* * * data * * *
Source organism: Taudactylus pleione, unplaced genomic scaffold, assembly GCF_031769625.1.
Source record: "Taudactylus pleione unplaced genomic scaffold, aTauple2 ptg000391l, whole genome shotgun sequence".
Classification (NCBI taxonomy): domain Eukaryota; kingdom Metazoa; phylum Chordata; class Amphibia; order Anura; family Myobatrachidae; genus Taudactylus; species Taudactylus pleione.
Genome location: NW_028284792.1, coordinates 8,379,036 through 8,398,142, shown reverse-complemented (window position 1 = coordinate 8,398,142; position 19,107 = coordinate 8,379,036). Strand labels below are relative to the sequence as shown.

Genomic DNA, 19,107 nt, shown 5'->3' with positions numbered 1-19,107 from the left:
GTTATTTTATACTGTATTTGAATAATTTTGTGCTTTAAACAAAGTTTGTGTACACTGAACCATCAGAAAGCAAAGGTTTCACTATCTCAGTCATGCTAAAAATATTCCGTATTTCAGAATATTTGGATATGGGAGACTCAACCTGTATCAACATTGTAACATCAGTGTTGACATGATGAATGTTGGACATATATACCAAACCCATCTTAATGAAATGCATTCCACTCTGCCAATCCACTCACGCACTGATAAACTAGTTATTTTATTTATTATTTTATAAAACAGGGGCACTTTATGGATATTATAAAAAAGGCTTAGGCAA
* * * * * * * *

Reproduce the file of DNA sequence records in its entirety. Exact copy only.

Source organism: Taudactylus pleione, unplaced genomic scaffold, assembly GCF_031769625.1.
Source record: "Taudactylus pleione unplaced genomic scaffold, aTauple2 ptg000391l, whole genome shotgun sequence".
Classification (NCBI taxonomy): domain Eukaryota; kingdom Metazoa; phylum Chordata; class Amphibia; order Anura; family Myobatrachidae; genus Taudactylus; species Taudactylus pleione.
Genome location: NW_028284792.1, coordinates 8,379,036 through 8,398,142, shown reverse-complemented (window position 1 = coordinate 8,398,142; position 19,107 = coordinate 8,379,036). Strand labels below are relative to the sequence as shown.

Genomic DNA, 19,107 nt, shown 5'->3' with positions numbered 1-19,107 from the left:
GTTATTTTATACTGTATTTGAATAATTTTGTGCTTTAAACAAAGTTTGTGTACACTGAACCATCAGAAAGCAAAGGTTTCACTATCTCAGTCATGCTAAAAATATTCCGTATTTCAGAATATTTGGATATGGGAGACTCAACCTGTATCAACATTGTAACATCAGTGTTGACATGATGAATGTTGGACATATATACCAAACCCATCTTAATGAAATGCATTCCACTCTGCCAATCCACTCACGCACTGATAAACTAGTTATTTTATTTATTATTTTATAAAACAGGGGCACTTTATGGATATTATAAAAAAGGCTTAGGCAA